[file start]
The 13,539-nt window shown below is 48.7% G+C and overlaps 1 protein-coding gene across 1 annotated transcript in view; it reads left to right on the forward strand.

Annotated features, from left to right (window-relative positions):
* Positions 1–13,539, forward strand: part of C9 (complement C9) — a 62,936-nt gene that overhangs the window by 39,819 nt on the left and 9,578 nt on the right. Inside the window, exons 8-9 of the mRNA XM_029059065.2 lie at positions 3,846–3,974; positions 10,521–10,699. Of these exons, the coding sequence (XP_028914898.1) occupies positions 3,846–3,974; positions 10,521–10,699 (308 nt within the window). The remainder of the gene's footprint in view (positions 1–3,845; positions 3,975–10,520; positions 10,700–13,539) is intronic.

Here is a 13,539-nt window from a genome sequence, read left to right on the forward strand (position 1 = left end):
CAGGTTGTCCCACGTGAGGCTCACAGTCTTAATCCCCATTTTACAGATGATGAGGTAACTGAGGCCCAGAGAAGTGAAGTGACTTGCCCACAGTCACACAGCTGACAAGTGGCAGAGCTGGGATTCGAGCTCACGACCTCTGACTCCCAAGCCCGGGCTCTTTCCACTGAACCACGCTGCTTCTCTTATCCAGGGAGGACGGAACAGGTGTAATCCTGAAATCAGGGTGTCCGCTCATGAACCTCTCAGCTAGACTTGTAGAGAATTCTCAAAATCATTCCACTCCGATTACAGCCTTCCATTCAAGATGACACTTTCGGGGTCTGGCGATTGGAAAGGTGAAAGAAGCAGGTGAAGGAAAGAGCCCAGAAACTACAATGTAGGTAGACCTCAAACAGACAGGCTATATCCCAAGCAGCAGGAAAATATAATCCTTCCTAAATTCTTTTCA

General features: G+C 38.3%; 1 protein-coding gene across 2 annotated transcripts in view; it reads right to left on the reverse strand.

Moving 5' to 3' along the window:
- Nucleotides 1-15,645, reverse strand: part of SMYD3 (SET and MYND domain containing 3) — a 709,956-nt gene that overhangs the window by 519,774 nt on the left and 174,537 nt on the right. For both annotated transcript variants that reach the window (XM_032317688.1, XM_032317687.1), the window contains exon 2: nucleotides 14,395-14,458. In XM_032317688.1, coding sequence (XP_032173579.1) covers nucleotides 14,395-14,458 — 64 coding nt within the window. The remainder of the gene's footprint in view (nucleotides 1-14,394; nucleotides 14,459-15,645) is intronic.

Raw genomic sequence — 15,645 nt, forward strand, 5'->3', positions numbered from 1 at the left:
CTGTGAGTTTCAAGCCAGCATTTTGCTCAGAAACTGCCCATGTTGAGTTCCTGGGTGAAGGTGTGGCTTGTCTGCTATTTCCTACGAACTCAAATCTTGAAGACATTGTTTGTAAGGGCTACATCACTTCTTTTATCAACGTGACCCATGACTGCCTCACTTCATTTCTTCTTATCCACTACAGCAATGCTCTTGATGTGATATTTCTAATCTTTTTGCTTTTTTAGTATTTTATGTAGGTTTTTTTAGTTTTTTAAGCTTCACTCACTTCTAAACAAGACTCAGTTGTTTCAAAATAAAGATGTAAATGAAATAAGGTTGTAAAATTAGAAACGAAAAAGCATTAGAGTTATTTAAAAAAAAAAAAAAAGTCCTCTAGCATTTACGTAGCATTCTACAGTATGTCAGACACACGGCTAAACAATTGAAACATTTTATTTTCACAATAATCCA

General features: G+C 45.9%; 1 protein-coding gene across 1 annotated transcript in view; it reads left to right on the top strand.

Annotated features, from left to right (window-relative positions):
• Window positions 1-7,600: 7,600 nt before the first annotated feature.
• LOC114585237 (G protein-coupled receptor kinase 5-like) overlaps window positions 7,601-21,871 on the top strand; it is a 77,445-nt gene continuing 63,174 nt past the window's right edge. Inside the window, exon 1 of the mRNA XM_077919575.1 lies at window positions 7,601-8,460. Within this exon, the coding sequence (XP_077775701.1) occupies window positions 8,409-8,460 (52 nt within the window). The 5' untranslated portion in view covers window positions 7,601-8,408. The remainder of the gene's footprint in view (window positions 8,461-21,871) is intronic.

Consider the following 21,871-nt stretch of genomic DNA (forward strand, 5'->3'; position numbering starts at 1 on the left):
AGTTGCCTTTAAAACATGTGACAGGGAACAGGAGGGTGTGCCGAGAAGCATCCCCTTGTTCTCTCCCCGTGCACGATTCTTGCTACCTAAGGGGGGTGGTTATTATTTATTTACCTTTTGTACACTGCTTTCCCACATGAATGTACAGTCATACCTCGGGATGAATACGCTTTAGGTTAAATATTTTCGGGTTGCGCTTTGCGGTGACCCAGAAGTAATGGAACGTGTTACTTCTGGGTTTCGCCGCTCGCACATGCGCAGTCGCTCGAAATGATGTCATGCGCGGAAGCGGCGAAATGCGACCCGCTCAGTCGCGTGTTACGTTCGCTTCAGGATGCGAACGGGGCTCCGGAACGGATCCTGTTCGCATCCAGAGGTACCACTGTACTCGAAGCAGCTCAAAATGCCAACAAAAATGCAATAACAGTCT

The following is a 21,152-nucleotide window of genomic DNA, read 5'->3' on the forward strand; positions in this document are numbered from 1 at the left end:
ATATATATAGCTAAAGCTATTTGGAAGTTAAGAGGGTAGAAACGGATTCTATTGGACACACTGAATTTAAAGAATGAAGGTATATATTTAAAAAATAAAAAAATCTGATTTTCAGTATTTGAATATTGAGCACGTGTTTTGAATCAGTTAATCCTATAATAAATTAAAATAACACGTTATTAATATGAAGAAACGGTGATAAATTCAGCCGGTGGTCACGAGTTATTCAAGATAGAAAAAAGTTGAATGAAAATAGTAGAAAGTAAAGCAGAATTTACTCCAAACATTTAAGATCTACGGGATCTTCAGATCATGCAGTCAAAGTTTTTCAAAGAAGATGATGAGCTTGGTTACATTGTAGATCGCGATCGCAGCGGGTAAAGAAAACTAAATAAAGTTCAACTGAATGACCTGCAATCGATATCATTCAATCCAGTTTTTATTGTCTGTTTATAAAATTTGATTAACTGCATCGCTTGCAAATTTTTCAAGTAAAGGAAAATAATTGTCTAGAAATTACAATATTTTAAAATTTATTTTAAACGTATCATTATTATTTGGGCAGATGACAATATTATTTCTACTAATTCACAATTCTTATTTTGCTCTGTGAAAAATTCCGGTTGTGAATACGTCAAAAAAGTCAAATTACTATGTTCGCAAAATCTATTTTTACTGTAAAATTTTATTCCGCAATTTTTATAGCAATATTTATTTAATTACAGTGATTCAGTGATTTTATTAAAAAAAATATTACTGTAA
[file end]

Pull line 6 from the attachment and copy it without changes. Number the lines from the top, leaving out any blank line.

General features: G+C 38.3%; 1 protein-coding gene across 2 annotated transcripts in view; it reads right to left on the reverse strand.